Production of submachine guns continued until the middle of the 1940 year, up to the end of hostilities and the defeat of Germany. During this time, gunsmiths from Saint-Étienne managed to collect only 2000 of MAS-38 products. Further production of such weapons, for obvious reasons, was excluded. Invaders got acquainted with the trophies, but did not want to continue their release. The Germans had their own submachine guns with the desired characteristics and qualities. However, the German army adopted the MAS-38 and limited use of these weapons under its own designation MP 722 (f).
A noticeable number of submachine guns released before the occupation fell into the hands of the Resistance fighters. This weapon was actively used in various operations and obtained acceptable results. With the help of such weapons, the French partisans destroyed a significant amount of enemy manpower. In addition, historically significant episodes took place in the “labor biography” of MAS-38. Thus, the overthrown Italian dictator Benito Mussolini was shot precisely from a French submachine gun. Now that very sample of weapons is kept in one of the Albanian museums.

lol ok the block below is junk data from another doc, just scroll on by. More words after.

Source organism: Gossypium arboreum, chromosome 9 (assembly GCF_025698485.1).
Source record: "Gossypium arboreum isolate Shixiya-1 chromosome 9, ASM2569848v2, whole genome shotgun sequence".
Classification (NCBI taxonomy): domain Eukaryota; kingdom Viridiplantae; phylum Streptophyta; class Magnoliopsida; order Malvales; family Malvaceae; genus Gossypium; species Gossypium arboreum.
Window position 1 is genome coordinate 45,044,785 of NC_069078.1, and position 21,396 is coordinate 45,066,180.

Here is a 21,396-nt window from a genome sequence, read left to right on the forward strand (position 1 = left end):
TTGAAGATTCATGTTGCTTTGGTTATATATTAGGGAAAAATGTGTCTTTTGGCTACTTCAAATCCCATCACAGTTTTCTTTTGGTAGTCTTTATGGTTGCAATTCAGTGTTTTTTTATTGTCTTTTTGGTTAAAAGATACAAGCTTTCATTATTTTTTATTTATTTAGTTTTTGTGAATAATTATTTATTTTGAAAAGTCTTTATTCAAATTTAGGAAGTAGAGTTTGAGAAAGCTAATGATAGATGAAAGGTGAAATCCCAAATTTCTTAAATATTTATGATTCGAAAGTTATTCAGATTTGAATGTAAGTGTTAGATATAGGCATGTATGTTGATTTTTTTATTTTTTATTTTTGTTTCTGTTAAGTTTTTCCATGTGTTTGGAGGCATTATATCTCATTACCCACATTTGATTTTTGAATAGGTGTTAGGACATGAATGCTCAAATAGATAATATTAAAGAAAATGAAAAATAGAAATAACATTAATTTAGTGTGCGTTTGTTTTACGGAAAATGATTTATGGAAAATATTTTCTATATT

During the battles, the conclusions reached during the tests were confirmed. MAS-38 had both pros and cons. The most important positive feature of this weapon was its small size and weight, which simplified its operation. A relatively weak cartridge did not give a big return, which had a positive effect on accuracy and accuracy. At the same time there was a serious problem directly related to the ammunition. The 7,65 Longue cartridge markedly limited the effective range of fire, and the weapon, in terms of basic combat qualities, was losing to other models of its time, using more powerful ammunition.